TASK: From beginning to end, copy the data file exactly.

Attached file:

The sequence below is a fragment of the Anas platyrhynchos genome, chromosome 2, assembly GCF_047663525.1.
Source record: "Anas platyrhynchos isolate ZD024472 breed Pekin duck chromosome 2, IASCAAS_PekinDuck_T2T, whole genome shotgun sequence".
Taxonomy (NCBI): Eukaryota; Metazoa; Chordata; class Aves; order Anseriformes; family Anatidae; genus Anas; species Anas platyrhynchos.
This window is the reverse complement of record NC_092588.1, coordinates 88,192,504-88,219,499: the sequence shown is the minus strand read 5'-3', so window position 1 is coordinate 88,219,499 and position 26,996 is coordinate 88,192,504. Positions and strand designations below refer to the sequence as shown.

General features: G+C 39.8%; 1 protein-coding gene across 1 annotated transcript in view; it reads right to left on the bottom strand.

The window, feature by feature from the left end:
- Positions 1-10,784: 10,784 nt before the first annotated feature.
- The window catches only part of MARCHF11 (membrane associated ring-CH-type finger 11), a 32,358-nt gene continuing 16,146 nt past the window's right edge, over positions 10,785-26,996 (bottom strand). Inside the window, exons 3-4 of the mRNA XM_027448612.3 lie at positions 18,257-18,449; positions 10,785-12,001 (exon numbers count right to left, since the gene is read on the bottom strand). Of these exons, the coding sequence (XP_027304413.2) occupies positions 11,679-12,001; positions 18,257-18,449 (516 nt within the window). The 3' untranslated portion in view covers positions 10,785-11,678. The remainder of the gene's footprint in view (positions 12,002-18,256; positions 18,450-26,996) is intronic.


The sequence below is a fragment of the Anas platyrhynchos genome, chromosome 2, assembly GCF_047663525.1.
Source record: "Anas platyrhynchos isolate ZD024472 breed Pekin duck chromosome 2, IASCAAS_PekinDuck_T2T, whole genome shotgun sequence".
Taxonomy (NCBI): Eukaryota; Metazoa; Chordata; class Aves; order Anseriformes; family Anatidae; genus Anas; species Anas platyrhynchos.
This window is the reverse complement of record NC_092588.1, coordinates 88,192,504-88,219,499: the sequence shown is the minus strand read 5'-3', so window position 1 is coordinate 88,219,499 and position 26,996 is coordinate 88,192,504. Positions and strand designations below refer to the sequence as shown.

General features: G+C 39.8%; 1 protein-coding gene across 1 annotated transcript in view; it reads right to left on the bottom strand.

The window, feature by feature from the left end:
- Positions 1-10,784: 10,784 nt before the first annotated feature.
- The window catches only part of MARCHF11 (membrane associated ring-CH-type finger 11), a 32,358-nt gene continuing 16,146 nt past the window's right edge, over positions 10,785-26,996 (bottom strand). Inside the window, exons 3-4 of the mRNA XM_027448612.3 lie at positions 18,257-18,449; positions 10,785-12,001 (exon numbers count right to left, since the gene is read on the bottom strand). Of these exons, the coding sequence (XP_027304413.2) occupies positions 11,679-12,001; positions 18,257-18,449 (516 nt within the window). The 3' untranslated portion in view covers positions 10,785-11,678. The remainder of the gene's footprint in view (positions 12,002-18,256; positions 18,450-26,996) is intronic.